Robert R. “Bob” Ebert traces his fascination with all-things automotive to the arrival of the January 1957 issue of Motor Trend magazine, although he does note that his mom always told anyone who would listen that his first word had been “car!”
As a youth, Bob describes his “interests were fickle: Chevrolet one day, Lincoln the next, De Soto the next, and Rolls-Royce the week after that.” Today we’d assess that not as fickleness but rather part of learning and discovery. But even as the learning was going on, Bob kept returning to one car that had particularly caught his fancy; the ’57 Packard whose maker by then was an amalgamation of Packard and Studebaker.
The very next year, still in high school, Bob had bought stock in the company, visited the factory and persuaded his dad to buy stock too. As a stockholder he received the annual reports and other literature which he dutifully and carefully saved. As a high school senior, he wrote a term paper as well as a book-length manuscript covering Packard’s history. His college master’s thesis was an economic analysis of Packard’s decline. And his lifelong fascination, curiosity about, and focus on understanding, studying and writing about Studebaker and Packard is as strong today as it was then.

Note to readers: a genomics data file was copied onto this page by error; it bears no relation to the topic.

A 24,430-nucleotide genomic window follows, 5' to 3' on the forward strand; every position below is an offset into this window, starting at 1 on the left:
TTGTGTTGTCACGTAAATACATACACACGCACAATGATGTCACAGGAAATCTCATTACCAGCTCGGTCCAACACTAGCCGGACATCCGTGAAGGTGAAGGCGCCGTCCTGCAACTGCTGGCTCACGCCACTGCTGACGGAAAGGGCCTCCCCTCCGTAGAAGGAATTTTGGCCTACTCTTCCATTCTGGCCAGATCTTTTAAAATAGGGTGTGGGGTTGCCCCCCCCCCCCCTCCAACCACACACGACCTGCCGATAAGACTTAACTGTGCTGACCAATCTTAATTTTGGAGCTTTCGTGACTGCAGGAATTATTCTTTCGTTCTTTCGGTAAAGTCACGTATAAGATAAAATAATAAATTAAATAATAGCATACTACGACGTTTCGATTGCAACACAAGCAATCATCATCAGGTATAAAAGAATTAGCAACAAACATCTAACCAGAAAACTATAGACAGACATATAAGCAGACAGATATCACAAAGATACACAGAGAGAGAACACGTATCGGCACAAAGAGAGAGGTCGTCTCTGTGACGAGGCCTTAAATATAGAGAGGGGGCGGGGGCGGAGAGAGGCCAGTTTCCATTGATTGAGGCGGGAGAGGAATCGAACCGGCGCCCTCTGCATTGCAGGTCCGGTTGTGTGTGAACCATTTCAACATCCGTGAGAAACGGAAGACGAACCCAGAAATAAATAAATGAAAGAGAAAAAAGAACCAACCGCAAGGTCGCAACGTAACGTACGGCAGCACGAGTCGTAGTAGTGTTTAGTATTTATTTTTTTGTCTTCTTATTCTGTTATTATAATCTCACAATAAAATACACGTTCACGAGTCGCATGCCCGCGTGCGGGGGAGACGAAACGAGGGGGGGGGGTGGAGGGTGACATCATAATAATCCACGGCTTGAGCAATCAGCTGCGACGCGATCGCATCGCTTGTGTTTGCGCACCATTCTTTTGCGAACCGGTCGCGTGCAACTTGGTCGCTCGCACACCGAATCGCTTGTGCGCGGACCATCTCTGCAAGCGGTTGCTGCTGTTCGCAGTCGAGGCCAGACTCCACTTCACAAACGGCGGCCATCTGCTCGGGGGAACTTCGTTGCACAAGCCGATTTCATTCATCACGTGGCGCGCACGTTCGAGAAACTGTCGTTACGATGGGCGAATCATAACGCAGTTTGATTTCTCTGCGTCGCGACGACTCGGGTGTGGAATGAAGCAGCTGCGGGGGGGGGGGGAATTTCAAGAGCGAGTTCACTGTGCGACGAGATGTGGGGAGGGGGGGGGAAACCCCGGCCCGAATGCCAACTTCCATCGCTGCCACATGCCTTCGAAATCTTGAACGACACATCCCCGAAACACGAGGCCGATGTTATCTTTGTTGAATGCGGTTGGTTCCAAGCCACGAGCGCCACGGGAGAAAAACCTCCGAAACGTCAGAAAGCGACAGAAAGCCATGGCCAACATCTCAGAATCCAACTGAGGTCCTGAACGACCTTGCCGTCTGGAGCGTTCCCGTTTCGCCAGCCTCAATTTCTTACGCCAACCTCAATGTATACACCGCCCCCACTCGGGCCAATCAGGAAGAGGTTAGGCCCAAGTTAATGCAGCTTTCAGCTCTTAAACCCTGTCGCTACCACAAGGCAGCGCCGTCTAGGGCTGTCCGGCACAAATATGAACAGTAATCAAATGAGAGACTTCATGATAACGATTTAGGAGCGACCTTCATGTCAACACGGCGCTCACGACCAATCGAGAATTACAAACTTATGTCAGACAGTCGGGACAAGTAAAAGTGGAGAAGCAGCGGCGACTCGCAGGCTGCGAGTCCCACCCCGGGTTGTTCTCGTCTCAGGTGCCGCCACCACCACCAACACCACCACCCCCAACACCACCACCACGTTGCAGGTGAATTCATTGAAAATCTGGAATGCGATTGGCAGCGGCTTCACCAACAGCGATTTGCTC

Bob is a Professor Emeritus of Economics of the Baldwin Wallace University in Berea, Ohio where he taught from 1967 to 2010. He has authored several automotive histories that include two books and three articles on Studebaker and Studebaker-Packard. Bob has served the SAH continuously since 2000, first as a director, then as treasurer. Currently he helps to choose the Cugnot, Scharchburg, and Bingham annual awardees, and he is a member of the Nominating Committee, which annually selects and vets candidates for SAH Board and Officer positions. Bob’s community service includes 25-years as a member of the Board of the Fairview Hospital, which is part of the Cleveland Clinic network.
Bob and his wife Marcia are long-time collectors of antique mechanical musical instruments, enjoying the society and activities of that collector community. The instruments they collect – music boxes, organ grinder organs, and player pianos – play by the turn of a crank or the wind of a key.